Essay on History: French Revolution and Brunswick Manifesto

Submitted By juniorgee
Words: 1380
Pages: 6

How far do you agree with the view that the actions of the king sealed the fate of the constitutional monarchy by 1792?
The constitutional monarchy, de jure, started in 1989 with the fall of the ancien regime and the absolute monarchy. There were various reasons as to why it fell apart, one being the ideas of enlightenment sweeping across the country which led to people actually questioning Louis XVI’s authority and power. Another major reason which added to that was the actions of the king himself as it could be argued, led to the fall of the constitutional monarchy and the declaration of the Republic of France. I will prove that the king’s actions were to blame for the end of the constitutional monarchy. I will be looking at various factors, alongside the king’s actions during the period, such as the constitutions introduced, classes and actions of others alongside Louis.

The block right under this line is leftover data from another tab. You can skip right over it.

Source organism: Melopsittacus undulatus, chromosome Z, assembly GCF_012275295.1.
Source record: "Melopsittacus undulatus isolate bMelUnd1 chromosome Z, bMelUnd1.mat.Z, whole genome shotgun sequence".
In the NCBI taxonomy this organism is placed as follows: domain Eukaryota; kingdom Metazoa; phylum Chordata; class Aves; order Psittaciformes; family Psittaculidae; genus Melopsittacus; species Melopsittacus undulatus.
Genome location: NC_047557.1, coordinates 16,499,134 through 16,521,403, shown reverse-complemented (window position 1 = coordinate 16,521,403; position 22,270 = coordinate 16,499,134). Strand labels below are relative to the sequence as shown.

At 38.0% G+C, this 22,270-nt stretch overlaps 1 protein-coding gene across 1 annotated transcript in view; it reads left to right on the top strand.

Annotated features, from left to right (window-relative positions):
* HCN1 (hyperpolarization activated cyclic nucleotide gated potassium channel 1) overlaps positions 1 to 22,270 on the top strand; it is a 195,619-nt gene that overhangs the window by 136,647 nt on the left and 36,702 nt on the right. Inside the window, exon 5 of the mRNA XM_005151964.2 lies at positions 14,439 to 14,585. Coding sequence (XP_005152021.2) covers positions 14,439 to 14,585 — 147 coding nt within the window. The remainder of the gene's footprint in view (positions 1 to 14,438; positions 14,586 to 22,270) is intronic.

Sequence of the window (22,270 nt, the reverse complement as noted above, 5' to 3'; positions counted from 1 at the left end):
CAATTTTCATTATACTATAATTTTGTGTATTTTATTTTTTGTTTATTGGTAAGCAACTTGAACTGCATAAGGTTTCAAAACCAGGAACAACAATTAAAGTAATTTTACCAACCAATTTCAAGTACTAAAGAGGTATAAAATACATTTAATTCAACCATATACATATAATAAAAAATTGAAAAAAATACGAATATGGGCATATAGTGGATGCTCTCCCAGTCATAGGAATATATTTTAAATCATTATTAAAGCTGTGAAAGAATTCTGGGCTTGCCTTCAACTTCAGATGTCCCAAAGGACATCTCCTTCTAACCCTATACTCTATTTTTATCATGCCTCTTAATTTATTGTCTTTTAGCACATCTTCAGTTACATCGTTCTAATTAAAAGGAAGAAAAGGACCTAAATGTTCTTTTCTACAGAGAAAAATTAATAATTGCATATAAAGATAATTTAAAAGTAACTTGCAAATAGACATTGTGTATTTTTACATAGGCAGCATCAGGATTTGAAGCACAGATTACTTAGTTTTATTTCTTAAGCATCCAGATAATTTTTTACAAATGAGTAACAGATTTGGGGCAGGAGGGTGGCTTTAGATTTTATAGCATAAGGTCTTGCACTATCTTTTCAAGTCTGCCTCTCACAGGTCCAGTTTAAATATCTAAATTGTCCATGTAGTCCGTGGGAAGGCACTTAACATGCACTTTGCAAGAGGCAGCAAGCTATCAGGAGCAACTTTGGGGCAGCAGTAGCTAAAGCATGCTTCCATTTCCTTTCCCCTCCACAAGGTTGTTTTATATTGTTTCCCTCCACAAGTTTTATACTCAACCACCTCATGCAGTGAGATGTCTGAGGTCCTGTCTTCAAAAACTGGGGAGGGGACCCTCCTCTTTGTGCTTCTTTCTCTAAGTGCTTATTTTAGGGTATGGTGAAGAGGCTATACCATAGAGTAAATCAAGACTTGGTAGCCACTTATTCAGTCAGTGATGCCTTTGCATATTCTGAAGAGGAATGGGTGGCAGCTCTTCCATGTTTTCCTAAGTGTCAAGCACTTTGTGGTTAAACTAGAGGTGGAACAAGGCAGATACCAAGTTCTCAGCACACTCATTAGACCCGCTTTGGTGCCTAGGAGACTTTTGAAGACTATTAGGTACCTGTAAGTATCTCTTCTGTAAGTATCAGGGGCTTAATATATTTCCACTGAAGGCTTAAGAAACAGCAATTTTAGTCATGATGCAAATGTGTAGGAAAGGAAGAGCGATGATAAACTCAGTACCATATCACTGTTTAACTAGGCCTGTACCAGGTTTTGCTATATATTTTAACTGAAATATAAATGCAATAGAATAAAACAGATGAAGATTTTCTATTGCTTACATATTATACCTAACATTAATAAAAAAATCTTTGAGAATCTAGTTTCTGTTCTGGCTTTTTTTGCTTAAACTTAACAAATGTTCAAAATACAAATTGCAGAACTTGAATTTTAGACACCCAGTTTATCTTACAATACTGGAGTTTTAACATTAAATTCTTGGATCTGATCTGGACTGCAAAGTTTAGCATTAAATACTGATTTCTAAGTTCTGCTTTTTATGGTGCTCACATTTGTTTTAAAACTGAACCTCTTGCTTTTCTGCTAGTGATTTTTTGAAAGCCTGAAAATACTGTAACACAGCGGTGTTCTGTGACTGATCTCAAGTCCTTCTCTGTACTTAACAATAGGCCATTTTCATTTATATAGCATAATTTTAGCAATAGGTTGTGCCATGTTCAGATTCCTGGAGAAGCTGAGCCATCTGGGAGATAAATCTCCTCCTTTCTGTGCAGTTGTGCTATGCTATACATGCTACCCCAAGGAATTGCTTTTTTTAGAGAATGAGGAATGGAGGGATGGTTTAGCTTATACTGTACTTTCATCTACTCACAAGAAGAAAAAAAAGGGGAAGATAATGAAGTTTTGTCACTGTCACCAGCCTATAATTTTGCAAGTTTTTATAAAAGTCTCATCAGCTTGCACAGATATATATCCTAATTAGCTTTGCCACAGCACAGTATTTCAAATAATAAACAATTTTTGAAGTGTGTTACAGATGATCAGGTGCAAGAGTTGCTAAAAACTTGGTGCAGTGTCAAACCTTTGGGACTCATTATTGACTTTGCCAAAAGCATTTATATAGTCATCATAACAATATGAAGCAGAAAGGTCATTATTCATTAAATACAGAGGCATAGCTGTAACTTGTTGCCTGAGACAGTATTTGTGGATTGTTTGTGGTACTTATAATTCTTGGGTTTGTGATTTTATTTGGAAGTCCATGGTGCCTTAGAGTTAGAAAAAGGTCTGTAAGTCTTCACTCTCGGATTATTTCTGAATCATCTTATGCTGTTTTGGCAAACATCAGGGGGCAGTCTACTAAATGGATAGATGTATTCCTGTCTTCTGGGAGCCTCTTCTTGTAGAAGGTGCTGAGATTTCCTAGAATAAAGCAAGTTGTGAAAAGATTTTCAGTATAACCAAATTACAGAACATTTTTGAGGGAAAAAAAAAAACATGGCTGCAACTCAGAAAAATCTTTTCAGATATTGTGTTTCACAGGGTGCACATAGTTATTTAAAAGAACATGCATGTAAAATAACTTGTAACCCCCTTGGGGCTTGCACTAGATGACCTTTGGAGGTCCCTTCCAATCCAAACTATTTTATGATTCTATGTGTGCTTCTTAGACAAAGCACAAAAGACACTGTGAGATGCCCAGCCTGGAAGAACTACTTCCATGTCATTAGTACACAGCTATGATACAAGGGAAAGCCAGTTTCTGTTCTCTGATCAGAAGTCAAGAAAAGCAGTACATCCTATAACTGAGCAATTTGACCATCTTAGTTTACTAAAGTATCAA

One of the main reasons why the constitutional monarchy fell apart was because of the King’s actions. Firstly, after the storming of the Bastille took place, the king wore the revolutionary cockade to show his support for the Parisians and show that he was with them during the revolution but days after this occurred, at a royal banquet he was found to be mocking the revolution which angered the sans coulotte even further. Furthermore, the king did many things which actually pushed the sans coulotte and the Jacobins to become much more radical and against the King, plus his supporters such as the moderates and the loyalists. Some may argue that the loyalty and trust for the king fell on 21st June 1791 when the mission of flying to Varennes to gain foreign support and re-gaining his power again to become an absolute monarchy and the absolute leader of France was unsuccessful and Louis was underpinned as a traitor of both the revolution and his country. However, looking at the after-period of the flight to Varennes shows that this wasn’t the reason for the fall of the constitutional monarchy as the royalists had claimed, in response to the anti-monarchical atmosphere the flight had created, that he had been the victim of evil counsel and had been kidnapped. Louis was a very smart man and right after the flight to Varennes was spread across France through pamphlets, the national assembly passed through the new constitution to cover the mess of the king up and although the king allegedly accepted the constitution of 1971, he called it “monstrous” behind the assembly to his wife and despite looking like he was supporting the Parisians, he actually had little support for their popular movement. However, one thing that overwhelmingly suggested the king was rapidly becoming very weak as he couldn’t prevent the development of extremist views and ideas. Louis believed that the constitutional monarchy was a temporary situation as he saw the work of the constituent assembly merely provisional and hoped he could bring a new regime based on the programme he had previously mentioned in the estates general. Another action of Louis which may have arguably led to the fall of the constitutional monarchy in 1792 is that he was easily influenced by the anti-revolutionary views of both his wife and his sister which was a big reason as to why he made the national assembly unworkable and always vetoed legislation which was attempted to be passed. This would have sealed the fate of the constitutional monarchy as it would have angered the radicals which wanted to abolish the constitutional monarchy in the first place altogether. Additionally, the kings decision to go to war with Hungary revolutionised the revolution even more as this lead to the people’s thoughts of thinking that the King, Queen and the émigrés were traitors as they thought the country was going to be handed over to Prussia. Personally, I think the worse action taken by the king which ultimately removed his authority and power as the king was when the Brunswick Manifesto was issued by the commander in chief of…